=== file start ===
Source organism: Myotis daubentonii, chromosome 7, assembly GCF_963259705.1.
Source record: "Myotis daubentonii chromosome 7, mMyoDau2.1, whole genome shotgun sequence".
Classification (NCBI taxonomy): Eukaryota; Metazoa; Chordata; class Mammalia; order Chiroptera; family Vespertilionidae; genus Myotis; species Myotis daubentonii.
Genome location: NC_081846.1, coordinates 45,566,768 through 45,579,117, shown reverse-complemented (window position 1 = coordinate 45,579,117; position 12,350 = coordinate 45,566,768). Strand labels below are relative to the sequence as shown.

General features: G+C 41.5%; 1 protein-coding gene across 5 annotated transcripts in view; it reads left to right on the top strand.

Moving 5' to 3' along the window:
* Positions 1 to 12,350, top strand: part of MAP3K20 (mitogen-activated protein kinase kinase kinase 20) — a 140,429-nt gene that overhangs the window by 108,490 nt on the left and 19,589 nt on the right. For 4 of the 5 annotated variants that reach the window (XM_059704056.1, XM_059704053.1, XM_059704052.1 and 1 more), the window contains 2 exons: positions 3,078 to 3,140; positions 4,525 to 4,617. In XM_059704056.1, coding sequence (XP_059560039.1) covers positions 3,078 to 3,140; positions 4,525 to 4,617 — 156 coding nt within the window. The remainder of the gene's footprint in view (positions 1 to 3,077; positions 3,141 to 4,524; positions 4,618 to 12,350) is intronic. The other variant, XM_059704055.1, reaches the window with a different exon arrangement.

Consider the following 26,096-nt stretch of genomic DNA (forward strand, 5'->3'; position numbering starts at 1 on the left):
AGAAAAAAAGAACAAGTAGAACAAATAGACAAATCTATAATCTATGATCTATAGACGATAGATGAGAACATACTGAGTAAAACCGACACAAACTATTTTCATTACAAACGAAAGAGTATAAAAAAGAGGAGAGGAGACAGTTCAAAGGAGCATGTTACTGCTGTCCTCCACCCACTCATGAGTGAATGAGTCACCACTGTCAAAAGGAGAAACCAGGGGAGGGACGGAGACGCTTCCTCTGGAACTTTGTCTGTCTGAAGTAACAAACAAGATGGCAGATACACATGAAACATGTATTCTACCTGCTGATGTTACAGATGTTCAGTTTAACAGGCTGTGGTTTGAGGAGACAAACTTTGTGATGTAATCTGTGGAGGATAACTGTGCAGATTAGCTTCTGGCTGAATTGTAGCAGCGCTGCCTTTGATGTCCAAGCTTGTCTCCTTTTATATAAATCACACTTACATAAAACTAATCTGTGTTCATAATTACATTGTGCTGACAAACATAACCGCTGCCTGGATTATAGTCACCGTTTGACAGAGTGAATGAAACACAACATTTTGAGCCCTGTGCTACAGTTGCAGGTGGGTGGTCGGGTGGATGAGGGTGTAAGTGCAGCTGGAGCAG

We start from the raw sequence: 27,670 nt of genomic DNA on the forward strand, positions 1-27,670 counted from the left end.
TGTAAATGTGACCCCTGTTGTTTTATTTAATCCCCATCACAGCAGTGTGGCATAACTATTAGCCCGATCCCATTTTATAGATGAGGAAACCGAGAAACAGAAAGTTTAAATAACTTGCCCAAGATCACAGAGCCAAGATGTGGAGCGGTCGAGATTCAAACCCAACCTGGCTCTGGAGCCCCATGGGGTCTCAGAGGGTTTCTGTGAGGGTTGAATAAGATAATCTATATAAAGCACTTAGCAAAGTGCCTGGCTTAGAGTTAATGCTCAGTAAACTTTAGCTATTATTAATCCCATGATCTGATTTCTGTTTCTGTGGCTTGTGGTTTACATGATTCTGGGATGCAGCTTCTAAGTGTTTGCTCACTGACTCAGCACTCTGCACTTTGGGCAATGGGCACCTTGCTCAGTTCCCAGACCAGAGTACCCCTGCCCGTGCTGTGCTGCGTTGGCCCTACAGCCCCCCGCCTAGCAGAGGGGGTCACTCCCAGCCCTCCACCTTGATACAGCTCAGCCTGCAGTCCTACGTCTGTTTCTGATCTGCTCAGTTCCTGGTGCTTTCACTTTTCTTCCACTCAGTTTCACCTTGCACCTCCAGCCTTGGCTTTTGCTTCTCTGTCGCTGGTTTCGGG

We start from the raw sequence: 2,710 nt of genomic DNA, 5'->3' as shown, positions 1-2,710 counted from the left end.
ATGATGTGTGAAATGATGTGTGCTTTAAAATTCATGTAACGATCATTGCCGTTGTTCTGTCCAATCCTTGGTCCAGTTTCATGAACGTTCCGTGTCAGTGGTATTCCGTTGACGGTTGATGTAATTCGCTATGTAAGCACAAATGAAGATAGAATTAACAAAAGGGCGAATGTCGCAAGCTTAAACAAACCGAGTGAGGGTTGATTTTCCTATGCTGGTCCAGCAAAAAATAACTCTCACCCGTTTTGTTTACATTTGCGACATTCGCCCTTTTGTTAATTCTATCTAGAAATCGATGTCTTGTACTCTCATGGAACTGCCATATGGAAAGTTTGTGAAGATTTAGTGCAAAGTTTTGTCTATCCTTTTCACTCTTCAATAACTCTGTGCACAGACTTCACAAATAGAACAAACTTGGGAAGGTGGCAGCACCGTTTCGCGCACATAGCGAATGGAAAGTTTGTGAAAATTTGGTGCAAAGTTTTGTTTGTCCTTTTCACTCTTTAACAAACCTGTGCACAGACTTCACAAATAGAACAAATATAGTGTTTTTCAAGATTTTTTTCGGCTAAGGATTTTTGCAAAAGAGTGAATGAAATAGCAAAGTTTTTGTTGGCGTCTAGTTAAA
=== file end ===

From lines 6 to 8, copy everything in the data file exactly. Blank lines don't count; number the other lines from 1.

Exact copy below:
Moving 5' to 3' along the window:
* Positions 1 to 12,350, top strand: part of MAP3K20 (mitogen-activated protein kinase kinase kinase 20) — a 140,429-nt gene that overhangs the window by 108,490 nt on the left and 19,589 nt on the right. For 4 of the 5 annotated variants that reach the window (XM_059704056.1, XM_059704053.1, XM_059704052.1 and 1 more), the window contains 2 exons: positions 3,078 to 3,140; positions 4,525 to 4,617. In XM_059704056.1, coding sequence (XP_059560039.1) covers positions 3,078 to 3,140; positions 4,525 to 4,617 — 156 coding nt within the window. The remainder of the gene's footprint in view (positions 1 to 3,077; positions 3,141 to 4,524; positions 4,618 to 12,350) is intronic. The other variant, XM_059704055.1, reaches the window with a different exon arrangement.

Consider the following 26,096-nt stretch of genomic DNA (forward strand, 5'->3'; position numbering starts at 1 on the left):